Vanessa Tyson, a woman who accused Virginia’s Democratic Lt. Gov. Justin Fairfax of sexually assaulting her in 2004, described the alleged incident Wednesday in a statement.

Tyson, an associate politics professor at California’s Scripps College, claims Fairfax forced her to perform oral sex on him in a hotel room the week of the 2004 Democratic National Convention in Boston.

“What began as consensual kissing quickly turned into a sexual assault,” Tyson’s statement read. “Mr. Fairfax put his hand behind my neck and forcefully pushed my head towards his crotch. Only then did I realize that he had unbuckled his belt, unzipped his pants, and taken out his penis. He then forced his penis into my mouth.”

The claims against Fairfax — who will be 40 next week — first surfaced Sunday night on conservative news website Big League Politics. The lieutenant governor denied the allegation and called his interaction with Tyson “100% consensual.”


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According to CNN, Tyson has chosen not to press charges in the case. In Massachusetts, the statute of limitations for sexual assault is 15 years.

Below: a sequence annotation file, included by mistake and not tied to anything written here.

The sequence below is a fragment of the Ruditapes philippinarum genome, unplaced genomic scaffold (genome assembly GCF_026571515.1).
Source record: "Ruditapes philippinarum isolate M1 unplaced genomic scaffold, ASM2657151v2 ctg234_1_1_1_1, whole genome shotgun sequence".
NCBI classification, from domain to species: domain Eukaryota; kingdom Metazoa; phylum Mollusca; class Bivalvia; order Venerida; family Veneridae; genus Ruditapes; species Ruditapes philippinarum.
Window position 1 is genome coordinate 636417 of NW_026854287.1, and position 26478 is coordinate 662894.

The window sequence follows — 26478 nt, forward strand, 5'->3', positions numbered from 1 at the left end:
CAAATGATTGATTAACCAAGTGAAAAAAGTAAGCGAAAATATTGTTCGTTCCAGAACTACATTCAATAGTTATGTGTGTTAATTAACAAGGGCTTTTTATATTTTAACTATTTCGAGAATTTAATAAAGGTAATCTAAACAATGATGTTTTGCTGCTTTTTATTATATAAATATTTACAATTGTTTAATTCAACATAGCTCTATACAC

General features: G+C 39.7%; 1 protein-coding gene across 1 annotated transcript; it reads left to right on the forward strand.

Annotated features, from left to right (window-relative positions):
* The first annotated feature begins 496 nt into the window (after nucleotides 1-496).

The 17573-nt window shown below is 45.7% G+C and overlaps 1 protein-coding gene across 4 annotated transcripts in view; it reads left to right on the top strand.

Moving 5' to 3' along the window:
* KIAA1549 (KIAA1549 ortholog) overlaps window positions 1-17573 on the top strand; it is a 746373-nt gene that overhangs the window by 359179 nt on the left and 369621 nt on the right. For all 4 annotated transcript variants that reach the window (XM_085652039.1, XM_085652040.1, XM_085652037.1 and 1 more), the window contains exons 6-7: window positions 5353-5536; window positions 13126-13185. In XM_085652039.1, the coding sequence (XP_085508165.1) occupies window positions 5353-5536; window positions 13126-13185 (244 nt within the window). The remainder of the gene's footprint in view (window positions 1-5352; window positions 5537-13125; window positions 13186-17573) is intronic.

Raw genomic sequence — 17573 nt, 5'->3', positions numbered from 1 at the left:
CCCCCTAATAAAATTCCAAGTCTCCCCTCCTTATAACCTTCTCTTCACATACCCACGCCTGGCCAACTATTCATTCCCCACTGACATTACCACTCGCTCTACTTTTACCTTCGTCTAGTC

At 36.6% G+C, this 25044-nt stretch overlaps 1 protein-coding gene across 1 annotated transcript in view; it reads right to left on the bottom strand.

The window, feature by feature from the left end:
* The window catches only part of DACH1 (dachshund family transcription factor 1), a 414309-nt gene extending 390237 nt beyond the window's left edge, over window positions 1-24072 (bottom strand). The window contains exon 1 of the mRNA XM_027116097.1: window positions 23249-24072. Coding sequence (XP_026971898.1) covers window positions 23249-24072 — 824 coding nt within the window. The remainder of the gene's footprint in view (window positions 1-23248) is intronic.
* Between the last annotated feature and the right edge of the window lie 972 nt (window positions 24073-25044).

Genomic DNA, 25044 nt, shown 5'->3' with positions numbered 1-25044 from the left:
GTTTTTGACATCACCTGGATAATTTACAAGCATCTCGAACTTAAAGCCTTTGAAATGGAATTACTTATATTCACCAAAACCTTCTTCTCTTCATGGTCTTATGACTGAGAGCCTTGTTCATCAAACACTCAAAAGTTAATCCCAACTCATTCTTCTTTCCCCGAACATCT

Fairfax is now the third top Democrat in Virginia’s state government to become engulfed in controversy this week. Gov. Ralph Northam and state Attorney General Mark Herring both confessed to wearing blackface during the 1980s and are now facing calls to resign. On Thursday, HuffPost reported that Tommy Norment, the Republican leader of Virginia’s state Senate, edited the Virginia Military Institute’s yearbook in 1968 and that the book contained racial slurs and pictures of white people in blackface.

“Reading Dr. Tyson’s account is painful,” said Fairfax in response to his accuser’s statement. “As I said in my statement this morning, I have nothing to hide. Any review of the circumstances would support my account, because it is the truth. I take this situation very seriously and continue to believe Dr. Tyson should be treated with respect. But, I cannot agree to a description of events that simply is not true.”

The case allegedly involving Fairfax and Tyson is the latest one of the #MeToo era, which saw dozens of famous men — including Supreme Court Justice Brett Kavanaugh — accused of sexual assault by one or more women.

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